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Theatre in Review: Long Lost (Manhattan Theatre Club/City Center Stage I)

Kelly AuCoin, Alex Wolff, Annie Parisse. Photo: Joan Marcus.

Donald Margulies has a knack for writing small plays that resonate far beyond their boundaries; this is especially true of Long Lost, a black-sheep drama that, at first glance, looks like yet another tour through a familiar landscape of domestic dysfunctions. Yet, under Daniel Sullivan's taut direction, the questions it poses look increasingly knotty; before long, one starts to appreciate how the playwright has wrought a domestic miniature that has much to say about the way we loathe now.

At the center of Long Lost is a pair of brothers locked in a bond that makes Cain and Abel look like a model of mutual amity. David, who has done very well for himself -- "I consult," he says, mysteriously, when pressed about the source of his wealth -- is dismayed to find, sitting in his high-floor Manhattan office, Billy, the sibling he can never quite shake off. Billy, a king-of-the-road type -- he seemingly owns little more than the contents of a backpack -- was last seen moving from New Orleans to Nashville in the company of his girlfriend, now his ex. "Let's just say....certain issues...arose," he says, with uncharacteristic terseness. These in all probability had to do with his ferocious appetite for booze and drugs. David, who has no interest in another round of drama, wants to know why Billy has turned up at this precise moment. "I'm dyin', man," he replies.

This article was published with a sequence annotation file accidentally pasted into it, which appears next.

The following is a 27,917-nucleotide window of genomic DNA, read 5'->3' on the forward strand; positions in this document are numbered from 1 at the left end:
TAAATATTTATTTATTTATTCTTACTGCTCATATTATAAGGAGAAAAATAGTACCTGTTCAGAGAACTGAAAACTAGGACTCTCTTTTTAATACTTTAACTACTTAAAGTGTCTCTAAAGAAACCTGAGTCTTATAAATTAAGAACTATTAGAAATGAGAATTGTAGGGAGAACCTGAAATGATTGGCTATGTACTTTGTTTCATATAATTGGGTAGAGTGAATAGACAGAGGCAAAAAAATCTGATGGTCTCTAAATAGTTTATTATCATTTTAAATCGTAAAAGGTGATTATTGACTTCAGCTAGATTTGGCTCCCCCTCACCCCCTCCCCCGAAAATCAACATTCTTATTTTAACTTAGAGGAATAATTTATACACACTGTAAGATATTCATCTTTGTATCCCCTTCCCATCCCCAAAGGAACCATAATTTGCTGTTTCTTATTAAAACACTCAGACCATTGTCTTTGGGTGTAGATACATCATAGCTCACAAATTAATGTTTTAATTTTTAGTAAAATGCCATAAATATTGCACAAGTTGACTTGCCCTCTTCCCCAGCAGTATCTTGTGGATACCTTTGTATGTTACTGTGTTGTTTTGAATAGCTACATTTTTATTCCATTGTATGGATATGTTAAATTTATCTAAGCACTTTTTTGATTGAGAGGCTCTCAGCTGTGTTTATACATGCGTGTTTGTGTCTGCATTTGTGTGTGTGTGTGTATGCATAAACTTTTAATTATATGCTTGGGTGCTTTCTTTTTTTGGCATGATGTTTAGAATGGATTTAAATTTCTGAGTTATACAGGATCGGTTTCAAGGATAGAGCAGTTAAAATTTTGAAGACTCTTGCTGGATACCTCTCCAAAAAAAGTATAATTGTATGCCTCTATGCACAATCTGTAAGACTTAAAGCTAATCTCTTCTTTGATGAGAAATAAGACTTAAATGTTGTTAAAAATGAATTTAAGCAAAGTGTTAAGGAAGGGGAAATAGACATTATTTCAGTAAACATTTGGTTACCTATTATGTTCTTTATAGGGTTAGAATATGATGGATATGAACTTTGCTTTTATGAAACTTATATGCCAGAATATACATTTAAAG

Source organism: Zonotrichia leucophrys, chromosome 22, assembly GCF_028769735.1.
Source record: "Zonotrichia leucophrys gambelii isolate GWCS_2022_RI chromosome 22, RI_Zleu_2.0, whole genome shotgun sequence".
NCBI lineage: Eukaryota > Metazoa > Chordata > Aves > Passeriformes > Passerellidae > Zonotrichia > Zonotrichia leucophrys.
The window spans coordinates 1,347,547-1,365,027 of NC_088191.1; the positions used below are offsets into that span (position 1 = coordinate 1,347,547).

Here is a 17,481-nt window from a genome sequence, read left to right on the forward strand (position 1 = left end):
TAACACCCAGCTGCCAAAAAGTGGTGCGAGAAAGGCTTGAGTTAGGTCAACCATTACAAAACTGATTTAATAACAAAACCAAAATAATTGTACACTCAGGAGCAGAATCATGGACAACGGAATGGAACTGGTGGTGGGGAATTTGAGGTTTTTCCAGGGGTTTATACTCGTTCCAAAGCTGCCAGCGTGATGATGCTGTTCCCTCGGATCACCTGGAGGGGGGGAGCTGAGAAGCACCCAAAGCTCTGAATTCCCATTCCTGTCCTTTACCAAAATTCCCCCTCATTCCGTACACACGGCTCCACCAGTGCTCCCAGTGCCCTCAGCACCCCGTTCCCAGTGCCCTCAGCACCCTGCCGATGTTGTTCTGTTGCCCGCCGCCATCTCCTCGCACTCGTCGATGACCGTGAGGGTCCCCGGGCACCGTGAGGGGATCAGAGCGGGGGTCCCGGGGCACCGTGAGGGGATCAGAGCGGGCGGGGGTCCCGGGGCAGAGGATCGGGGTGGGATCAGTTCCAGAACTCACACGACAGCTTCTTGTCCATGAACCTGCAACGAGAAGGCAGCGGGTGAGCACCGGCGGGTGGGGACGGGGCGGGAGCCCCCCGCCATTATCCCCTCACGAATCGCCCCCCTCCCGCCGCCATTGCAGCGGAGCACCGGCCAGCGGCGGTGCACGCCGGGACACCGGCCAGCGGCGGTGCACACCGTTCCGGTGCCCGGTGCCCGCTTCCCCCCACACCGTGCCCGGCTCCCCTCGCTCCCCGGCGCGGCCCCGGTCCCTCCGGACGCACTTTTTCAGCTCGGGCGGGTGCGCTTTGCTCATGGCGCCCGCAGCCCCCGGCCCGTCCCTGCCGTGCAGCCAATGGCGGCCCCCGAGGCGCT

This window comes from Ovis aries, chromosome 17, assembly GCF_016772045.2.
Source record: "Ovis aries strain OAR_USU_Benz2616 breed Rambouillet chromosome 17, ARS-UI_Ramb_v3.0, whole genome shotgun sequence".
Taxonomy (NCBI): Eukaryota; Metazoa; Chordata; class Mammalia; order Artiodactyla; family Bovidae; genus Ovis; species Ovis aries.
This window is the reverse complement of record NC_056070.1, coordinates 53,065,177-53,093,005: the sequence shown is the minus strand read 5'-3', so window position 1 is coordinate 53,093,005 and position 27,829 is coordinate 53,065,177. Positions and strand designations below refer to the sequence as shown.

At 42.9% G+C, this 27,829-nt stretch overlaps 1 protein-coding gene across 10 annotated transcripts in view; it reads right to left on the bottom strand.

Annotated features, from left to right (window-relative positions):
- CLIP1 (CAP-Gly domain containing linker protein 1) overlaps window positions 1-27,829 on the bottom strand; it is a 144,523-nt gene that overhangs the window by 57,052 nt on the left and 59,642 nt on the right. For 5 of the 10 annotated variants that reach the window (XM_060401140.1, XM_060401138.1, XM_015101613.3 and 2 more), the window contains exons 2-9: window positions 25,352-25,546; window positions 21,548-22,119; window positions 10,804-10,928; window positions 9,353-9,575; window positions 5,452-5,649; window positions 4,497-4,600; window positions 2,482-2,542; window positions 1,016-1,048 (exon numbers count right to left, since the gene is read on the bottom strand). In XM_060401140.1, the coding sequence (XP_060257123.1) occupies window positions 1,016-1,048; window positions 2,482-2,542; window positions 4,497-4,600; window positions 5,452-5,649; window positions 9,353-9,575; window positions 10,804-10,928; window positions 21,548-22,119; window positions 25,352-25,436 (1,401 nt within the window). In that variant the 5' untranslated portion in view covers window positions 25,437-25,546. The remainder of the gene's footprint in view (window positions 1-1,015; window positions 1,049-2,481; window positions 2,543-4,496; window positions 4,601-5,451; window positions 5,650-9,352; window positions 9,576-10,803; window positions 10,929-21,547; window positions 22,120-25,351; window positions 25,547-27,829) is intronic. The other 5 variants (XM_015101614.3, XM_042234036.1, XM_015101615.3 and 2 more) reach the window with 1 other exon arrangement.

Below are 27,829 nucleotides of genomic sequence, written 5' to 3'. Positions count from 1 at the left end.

Add in that Molly, David's wife, can't stand the sight of Billy; that David alludes to undefined marital problems; that Jeremy, David and Molly's son, is due home from college for Christmas; and that Billy is something of an unregenerate liar, and you have the makings of a perfect cocktail of poisoned holiday cheer.

There's plenty of slow-burning tension in the early scenes, when Billy tries to get invited to a glitzy charity gala produced by Molly, who runs a not-for-profit dedicated to helping battered women, and when Billy, ensconced in the family living room, knocks back multiple brewskis while inviting Jeremy to join him in smoking a little weed. Billy also tries to get Jeremy to reminisce about gifts that he may or may not have received from his uncle and a trip to Great Adventure that may or may not have happened -- a scene that is an almost Pinterian excursion into the frailties of memory. Such encounters pale beside the revelation of Billy's role in the deaths of his and David's parents, about which he remains essentially unrepentant -- "I was fucked up," is his excuse; "Yeah, yeah, I know. The 'disease' defense," is David's response -- has resulted in his banishment from family life.

There are more shockers where that came from, as Long Lost becomes a portrait of a family divided by class, with little in common but gnawing dissatisfaction. Billy and David grew up on a farm in Indiana, with Billy routinely torturing his brother. ("It wasn't just 'brother stuff' when you kept me in a headlock till I almost passed out," says David. "I was fooling around," replies Billy. "Or punched me in my face when I was sleeping?" counters David. "I did that maybe once," says Billy, evasively.) David fought his way out, leaving Billy behind to stew in his fecklessness and addiction. But Billy's many provocations have a way of laying bare the emptiness at the heart of David and Molly's marriage, especially when a long-buried secret comes to light. William Faulkner's famous comment -- "The past is never dead. It's not even past" -- has rarely seemed more apt.